The National Association for Home Care and Hospice (NAHC) encourages using their Home Care/Hospice Agency link at to compare and contrast home healthcare agencies. This database contains information about more than 30,000 home care agencies. NAHC also offers some selection questions at to consider in deciding on an agency such as: how long the provider has been serving the community, and how involved the family is in developing the patient's plan of care.


In conclusion, there are many resources available for providers and patients to make good home healthcare decisions. The cases published on the Office of Inspector General's Web site serves as a powerful reminder to providers to not misuse public and patient trust.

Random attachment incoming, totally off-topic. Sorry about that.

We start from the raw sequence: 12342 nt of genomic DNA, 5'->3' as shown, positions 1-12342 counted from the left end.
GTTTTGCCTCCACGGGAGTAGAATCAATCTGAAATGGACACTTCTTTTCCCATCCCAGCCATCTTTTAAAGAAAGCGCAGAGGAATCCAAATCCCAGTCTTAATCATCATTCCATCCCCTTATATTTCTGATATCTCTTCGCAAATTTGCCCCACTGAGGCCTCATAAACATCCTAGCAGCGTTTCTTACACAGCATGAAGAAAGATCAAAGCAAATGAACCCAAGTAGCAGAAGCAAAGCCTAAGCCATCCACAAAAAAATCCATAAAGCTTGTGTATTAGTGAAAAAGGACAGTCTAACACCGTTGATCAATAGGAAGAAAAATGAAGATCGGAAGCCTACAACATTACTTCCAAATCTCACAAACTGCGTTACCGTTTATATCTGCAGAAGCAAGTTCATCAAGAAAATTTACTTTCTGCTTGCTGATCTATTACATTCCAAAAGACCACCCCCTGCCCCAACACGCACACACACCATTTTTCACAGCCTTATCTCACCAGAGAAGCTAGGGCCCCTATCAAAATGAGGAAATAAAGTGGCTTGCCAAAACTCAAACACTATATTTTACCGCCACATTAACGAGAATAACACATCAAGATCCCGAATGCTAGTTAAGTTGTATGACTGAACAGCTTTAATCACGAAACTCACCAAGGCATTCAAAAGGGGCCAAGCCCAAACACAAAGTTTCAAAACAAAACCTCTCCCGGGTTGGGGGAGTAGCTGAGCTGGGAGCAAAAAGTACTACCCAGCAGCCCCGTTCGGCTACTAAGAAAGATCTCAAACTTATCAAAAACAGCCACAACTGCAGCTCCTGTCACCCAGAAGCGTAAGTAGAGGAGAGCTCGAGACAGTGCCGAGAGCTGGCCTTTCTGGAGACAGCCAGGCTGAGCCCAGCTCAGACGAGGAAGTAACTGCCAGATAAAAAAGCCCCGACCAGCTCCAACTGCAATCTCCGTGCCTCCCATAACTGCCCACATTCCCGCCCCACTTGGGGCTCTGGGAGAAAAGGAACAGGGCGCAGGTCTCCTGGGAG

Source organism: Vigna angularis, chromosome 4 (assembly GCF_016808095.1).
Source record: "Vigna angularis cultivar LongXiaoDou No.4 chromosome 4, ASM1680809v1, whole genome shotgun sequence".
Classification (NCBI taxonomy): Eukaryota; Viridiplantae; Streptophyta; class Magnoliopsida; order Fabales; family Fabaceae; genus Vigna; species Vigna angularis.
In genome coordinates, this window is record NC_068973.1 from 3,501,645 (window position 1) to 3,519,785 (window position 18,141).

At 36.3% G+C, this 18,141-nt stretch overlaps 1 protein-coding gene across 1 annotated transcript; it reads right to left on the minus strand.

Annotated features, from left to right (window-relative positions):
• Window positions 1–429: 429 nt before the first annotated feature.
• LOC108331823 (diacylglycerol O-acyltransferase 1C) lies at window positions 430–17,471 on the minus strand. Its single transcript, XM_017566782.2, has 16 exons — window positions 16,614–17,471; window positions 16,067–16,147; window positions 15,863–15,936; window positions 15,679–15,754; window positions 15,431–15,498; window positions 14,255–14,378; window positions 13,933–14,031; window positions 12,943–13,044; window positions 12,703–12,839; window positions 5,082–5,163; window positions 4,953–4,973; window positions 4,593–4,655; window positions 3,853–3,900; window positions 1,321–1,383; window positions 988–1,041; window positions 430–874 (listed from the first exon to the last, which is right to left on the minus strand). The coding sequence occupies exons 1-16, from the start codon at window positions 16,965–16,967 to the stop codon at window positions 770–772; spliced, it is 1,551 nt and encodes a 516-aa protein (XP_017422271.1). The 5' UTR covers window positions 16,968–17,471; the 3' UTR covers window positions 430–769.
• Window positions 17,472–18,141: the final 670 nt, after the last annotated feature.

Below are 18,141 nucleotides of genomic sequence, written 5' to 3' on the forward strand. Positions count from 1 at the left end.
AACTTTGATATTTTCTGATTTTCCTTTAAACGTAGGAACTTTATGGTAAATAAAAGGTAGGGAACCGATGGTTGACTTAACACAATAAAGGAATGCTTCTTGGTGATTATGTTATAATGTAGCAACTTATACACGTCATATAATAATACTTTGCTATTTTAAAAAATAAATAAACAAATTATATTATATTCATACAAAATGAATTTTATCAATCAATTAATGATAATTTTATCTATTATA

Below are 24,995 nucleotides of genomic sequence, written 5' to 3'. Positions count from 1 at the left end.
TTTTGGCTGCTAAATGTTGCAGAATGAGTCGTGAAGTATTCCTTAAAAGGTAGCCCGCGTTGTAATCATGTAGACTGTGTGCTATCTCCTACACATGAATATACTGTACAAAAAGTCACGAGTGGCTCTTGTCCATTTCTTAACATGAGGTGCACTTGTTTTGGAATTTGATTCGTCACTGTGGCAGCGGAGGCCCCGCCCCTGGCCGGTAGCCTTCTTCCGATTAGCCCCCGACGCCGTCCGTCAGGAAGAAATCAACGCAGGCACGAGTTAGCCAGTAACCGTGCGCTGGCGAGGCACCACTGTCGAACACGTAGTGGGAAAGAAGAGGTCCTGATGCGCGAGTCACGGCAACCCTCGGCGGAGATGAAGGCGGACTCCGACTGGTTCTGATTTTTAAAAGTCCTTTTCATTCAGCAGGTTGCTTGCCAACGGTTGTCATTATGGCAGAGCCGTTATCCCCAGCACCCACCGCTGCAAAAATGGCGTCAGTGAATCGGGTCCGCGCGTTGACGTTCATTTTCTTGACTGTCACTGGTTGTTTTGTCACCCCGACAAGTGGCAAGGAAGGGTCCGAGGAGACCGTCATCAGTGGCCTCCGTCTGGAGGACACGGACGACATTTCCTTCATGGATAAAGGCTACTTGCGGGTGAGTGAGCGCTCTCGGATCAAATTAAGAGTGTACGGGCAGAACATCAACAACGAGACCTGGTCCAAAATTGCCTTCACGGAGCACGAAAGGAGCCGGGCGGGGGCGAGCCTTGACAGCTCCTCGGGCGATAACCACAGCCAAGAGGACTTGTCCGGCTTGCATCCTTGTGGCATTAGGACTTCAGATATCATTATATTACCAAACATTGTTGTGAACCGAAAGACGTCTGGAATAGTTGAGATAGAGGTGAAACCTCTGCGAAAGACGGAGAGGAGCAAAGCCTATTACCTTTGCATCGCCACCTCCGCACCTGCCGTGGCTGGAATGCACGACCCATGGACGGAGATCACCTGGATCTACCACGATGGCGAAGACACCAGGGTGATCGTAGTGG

Next month we will take a look at how home healthcare services are billed and what documentation should be present to support the services provided.




Centers for Medicare and Medicaid Services. (2010). Medicare and home health care. Retrieved from


National Association for Home Care and Hospice. How do I select the right home care provider? Retrieved from


Office of Inspector General, U.S. Department of Health and Human Services. (2015). Criminal and civil enforcement. Retrieved from[Context Link]